Star Rating:

Here Before

Director: Stacey Gregg

Actors: Andrea Riseborough, Jonjo O'Neill, Niamh Dornan

Release Date: Friday 18th February 2022

Genre(s): Mystery, Thriller

Running time: 83 minutes

In a suburb in Belfast, a new family moves in next door to Laura (Andrea Riseborough), her husband Brendan (Jonjo O’Neill) and their young son, Tadhg (Lewis McAskie). Years ago, the family lost a daughter, Josie, and Laura can’t help but be intrigued by how much the neighours’ daughter, Megan (Niamh Dornan), reminds her of Josie. What begins as giving Megan a lift home from school when neither of her parents, Marie (Eileen O’Higgins) and Chris (Martin McCann), turn up, soon develops into obsession as Laura becomes convinced there’s more to her neighbours than meets the eye.

There are two key elements that work in ‘Here Before’ that mark the film out as an impressive feature debut from writer-director Stacey Gregg. First is the ambience to the film, which initially appears every day and normal, but becomes increasingly enwrapped in secrecy and menace. Scenes of private conversations between Laura and her husband in the bedroom, of Laura and Marie catching up, or Laura and Tadhg driving along with Megan, or the family having dinner together with Megan, never feel totally at ease as something brims beneath the surface.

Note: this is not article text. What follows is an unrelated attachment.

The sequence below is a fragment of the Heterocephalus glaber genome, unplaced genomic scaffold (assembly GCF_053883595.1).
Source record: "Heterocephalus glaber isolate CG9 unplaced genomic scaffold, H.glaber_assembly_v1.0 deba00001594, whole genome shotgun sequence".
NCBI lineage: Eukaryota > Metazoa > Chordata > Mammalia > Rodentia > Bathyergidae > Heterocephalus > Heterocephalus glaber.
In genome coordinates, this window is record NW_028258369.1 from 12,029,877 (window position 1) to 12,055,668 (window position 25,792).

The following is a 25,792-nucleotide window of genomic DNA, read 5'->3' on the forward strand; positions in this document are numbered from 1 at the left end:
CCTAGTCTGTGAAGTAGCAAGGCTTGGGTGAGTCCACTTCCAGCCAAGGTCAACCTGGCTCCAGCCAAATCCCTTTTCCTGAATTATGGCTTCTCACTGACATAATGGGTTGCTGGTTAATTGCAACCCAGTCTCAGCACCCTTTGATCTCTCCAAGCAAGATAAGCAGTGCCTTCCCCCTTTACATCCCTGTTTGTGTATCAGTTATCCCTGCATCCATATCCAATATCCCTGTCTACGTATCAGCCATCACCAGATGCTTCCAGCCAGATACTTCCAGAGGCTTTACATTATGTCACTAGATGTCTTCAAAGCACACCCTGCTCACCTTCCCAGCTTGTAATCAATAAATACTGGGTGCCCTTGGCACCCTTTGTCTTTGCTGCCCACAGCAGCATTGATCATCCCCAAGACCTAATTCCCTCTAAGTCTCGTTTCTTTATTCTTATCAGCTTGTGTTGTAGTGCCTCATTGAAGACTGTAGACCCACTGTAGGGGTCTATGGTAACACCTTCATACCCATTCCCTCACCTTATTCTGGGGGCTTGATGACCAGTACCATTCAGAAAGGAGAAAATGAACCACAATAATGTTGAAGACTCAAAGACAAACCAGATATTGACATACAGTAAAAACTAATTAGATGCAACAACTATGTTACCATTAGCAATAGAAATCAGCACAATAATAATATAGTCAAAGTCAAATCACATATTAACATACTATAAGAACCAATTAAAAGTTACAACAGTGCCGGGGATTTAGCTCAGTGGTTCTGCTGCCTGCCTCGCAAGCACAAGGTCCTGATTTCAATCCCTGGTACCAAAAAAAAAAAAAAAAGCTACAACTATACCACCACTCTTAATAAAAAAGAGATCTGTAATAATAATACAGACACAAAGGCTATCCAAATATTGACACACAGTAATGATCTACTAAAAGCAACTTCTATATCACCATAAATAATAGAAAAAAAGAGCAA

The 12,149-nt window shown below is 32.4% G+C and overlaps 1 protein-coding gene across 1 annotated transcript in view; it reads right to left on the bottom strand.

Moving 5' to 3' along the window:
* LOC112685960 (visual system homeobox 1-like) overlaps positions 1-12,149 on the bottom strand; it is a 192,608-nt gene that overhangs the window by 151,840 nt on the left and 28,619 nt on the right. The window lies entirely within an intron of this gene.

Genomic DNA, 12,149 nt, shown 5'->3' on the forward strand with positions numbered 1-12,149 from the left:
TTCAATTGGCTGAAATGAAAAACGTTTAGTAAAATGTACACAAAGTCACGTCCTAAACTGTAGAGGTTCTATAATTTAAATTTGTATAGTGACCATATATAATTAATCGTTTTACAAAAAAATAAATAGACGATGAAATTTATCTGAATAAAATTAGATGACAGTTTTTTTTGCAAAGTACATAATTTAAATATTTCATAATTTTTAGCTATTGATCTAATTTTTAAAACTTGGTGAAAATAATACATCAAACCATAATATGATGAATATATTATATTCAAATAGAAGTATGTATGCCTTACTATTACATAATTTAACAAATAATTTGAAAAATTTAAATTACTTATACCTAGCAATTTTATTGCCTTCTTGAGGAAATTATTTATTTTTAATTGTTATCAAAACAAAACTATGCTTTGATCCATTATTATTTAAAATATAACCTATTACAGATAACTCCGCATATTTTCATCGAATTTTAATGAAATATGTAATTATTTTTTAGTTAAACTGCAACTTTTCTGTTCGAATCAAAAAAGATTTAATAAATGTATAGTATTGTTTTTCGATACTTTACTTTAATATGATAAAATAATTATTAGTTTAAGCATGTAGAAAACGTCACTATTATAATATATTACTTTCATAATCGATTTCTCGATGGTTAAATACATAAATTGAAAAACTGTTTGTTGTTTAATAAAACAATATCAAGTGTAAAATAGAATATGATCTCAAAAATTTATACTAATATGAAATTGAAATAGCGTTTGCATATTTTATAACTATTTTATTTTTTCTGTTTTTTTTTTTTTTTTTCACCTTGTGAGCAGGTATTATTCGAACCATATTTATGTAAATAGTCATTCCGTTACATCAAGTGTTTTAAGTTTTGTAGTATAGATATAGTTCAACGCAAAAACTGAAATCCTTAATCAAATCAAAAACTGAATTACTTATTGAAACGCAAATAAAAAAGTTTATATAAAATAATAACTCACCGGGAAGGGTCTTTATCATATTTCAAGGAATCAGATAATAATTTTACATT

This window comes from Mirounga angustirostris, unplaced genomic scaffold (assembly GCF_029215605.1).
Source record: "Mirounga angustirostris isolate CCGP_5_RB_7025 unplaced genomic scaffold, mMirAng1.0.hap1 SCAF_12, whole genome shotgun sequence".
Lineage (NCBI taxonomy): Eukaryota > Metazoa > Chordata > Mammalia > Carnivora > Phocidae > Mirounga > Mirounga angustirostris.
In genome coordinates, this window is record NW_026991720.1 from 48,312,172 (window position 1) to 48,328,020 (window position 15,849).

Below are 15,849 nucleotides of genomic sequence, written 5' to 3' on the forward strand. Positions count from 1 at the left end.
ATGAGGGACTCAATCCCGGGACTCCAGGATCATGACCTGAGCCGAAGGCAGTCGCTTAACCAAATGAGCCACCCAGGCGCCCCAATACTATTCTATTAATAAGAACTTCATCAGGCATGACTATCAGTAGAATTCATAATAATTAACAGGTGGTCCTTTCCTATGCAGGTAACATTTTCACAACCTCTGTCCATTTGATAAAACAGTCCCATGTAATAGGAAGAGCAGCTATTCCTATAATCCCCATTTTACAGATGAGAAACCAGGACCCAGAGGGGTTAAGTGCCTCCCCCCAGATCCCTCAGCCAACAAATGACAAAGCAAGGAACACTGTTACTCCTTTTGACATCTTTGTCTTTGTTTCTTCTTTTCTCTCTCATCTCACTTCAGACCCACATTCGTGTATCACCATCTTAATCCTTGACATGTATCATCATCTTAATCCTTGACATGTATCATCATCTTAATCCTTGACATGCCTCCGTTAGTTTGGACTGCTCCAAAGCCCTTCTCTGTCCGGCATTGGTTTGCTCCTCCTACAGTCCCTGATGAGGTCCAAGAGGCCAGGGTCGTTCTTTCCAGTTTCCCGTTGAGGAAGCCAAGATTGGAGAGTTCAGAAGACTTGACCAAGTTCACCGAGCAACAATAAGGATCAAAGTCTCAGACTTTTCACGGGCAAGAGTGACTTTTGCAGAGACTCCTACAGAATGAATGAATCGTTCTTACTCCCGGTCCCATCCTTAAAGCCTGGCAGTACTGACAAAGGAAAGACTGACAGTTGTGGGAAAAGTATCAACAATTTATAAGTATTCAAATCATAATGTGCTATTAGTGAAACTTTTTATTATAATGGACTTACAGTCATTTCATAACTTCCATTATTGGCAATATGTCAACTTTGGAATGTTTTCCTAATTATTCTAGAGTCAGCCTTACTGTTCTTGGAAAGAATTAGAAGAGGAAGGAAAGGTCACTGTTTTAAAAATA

The second element of ‘Here Before’ that will capture audiences is the terrific central performance of Andrea Riseborough. As a mother in mourning and consumed, she consistently moves the audience and carries them through her journey. Even as she neglects her son and marriage in her fascination with Megan, she remains sympathetic. It is through Laura’s perspective that the audience also snoops and tries to find out more about the family next door. Her clothes are frequently wet in the rainy backdrop of Belfast that’s never free from bleakness, reflecting Laura’s psychosis.

The young Niamh Dornan is compelling too, her ambiguous performance adding to the mystery, while Jonjo O’Neill pulls off well the calming, supportive, concerned husband. There are some interesting visuals too as we delve into the lead’s mental workings, and the mystery of the neighbours holds the audience to the very end. Unfortunately, when the twist comes out, it’s not a particularly satisfactory ending and, moreover, several questions are left unanswered. It’s a shame because while the finale is quite serious in tone, it feels disjointed and colourless compared to what came before. At the very least, the film is a reminder of just how brilliantly talented Riseborough is.